Coronavirus Myth-busting; local expert weighs in on COVID-19
We asked you on Facebook to tell us your burning questions about coronavirus.
To our surprise many of them involved politicians talking about the disease.
Michael D said, "Should we believe the CDC number of 3.4 percent mortality or Donald Trump's 'hunch' that number is incorrect and it's more like 1 percent?"
"This is a very profound question and I will explain why they are both correct the CDC information is based on available information and when they calculate the mortality number what they are looking at is the number of deaths over the number of people who have been laboratory confirmed to have the virus," John Lednicky of the Emerging Pathogens Institute said. "So, that fatality rate is probably way too high."
"Donald trump's rate, 1 percent, is probably still way too high," he said.
He also referenced some best practices, because we've all been hearing "wash your hands" for weeks now.
Lednicky said everyone should remove their rings when washing their hands. He also said a best practice is to wash your hands for 20 seconds, which can easily be remembered by singing Happy Birthday twice.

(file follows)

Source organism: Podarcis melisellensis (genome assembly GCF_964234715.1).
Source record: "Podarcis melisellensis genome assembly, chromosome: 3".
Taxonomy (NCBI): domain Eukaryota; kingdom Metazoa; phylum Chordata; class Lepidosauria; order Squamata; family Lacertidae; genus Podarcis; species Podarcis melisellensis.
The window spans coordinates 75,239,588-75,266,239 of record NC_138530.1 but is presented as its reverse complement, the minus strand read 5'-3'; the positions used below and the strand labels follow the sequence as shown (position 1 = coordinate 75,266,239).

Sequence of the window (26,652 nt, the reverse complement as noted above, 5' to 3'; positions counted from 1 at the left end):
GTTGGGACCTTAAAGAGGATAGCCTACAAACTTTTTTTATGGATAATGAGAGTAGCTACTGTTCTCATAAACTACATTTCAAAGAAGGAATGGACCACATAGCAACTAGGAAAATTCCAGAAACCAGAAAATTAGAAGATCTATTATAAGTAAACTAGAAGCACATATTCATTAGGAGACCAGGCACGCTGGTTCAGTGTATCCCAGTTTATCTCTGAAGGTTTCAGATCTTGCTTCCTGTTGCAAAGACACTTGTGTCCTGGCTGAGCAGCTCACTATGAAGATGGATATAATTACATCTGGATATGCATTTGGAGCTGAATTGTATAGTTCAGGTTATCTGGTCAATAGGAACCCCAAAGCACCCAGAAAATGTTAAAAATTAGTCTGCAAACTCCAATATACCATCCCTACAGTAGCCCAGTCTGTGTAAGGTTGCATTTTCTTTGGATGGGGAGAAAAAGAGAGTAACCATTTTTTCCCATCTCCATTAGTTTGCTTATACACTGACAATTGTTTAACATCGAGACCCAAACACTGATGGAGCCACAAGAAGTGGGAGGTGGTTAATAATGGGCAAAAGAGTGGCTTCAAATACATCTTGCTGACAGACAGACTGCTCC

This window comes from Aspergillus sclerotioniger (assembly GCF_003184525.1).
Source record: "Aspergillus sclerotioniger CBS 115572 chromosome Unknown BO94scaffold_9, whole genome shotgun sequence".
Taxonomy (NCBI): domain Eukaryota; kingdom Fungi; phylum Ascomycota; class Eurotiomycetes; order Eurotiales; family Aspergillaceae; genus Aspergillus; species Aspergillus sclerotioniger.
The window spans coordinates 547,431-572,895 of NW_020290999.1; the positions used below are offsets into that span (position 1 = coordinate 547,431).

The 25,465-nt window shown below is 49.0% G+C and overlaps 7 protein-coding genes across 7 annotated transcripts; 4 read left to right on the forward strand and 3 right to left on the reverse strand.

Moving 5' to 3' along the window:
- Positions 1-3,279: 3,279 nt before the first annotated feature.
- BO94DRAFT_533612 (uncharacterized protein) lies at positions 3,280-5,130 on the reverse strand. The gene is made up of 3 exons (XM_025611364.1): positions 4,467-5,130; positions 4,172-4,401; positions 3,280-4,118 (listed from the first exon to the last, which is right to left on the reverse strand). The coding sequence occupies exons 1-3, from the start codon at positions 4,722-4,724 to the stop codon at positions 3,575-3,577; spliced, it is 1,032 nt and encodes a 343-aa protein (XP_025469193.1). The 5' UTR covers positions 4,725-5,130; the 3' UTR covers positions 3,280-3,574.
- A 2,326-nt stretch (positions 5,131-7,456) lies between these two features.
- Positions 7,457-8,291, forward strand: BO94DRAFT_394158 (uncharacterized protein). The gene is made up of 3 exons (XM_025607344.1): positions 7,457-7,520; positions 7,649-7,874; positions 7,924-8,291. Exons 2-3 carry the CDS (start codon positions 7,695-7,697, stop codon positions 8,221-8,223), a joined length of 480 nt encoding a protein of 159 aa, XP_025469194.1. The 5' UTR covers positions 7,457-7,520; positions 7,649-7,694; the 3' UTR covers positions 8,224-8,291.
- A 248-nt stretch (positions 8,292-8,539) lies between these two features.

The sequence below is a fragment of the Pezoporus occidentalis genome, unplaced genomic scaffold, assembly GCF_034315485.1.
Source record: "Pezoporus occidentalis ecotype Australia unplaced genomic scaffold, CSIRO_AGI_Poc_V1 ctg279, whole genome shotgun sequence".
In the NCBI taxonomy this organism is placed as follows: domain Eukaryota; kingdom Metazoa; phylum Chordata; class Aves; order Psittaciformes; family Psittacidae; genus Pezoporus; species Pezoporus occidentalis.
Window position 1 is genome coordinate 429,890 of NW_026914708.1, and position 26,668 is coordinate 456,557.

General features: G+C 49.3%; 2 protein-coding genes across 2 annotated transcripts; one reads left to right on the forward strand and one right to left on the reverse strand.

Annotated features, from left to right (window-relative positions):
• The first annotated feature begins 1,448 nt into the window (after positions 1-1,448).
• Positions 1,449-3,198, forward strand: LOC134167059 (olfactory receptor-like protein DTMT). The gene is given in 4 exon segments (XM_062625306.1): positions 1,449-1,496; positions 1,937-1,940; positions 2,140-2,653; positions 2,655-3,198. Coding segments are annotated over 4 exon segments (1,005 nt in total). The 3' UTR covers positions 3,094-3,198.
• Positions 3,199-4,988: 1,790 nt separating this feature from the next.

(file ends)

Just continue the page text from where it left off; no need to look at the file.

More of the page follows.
Janie R asked, "Do you think the media and Democrats are driving the panic pandemonium so that people are running to stores to stock up, hoard water, masks and hand sanitizer?"
"Whenever there is something new and people do not understand it there is always a major panic it happened with the swine flu," Lednicky said. "My opinion is that the Republicans are understating the situation and the Democrats are overstating the situation; my suggestion is a more rational approach."
"Once again we should not panic if we take common-sense measures and really understand what's going on we should be OK."
Ashley S said, "CDC says it's only transmittable by contact with an infected person and/or having recently traveled to any of the current countries that are of high risk."
"Heres an easy and fast way for it to transfer: money handling. No need for you to travel, the $ does that well enough," she said.
“A lot of people have absolutely no idea what contact means," Lednicky answered. "People come up to me and say does that mean if I touch somebody that the virus goes through my fingers into my body."
"This is really incomplete information; the CDC is really telling you when someone else has a respiratory infection and you are close to them the probability of acquiring a virus is much higher.”
Some other things Lednicky touched on were prevention tips. First, he said there is no such thing as a one size fits all face mask. To make sure you are protected, you have to use a mask that fits your face.
He also said facial hair can make face masks not fit properly.
How you take off your mask matters too. Lednicky said you should wash your hands before removing your face mask and be cautious as to where you place it.
Lednicky also wants to remind people that the flu and allergies are also common during this time so, he said there is no reason to panic.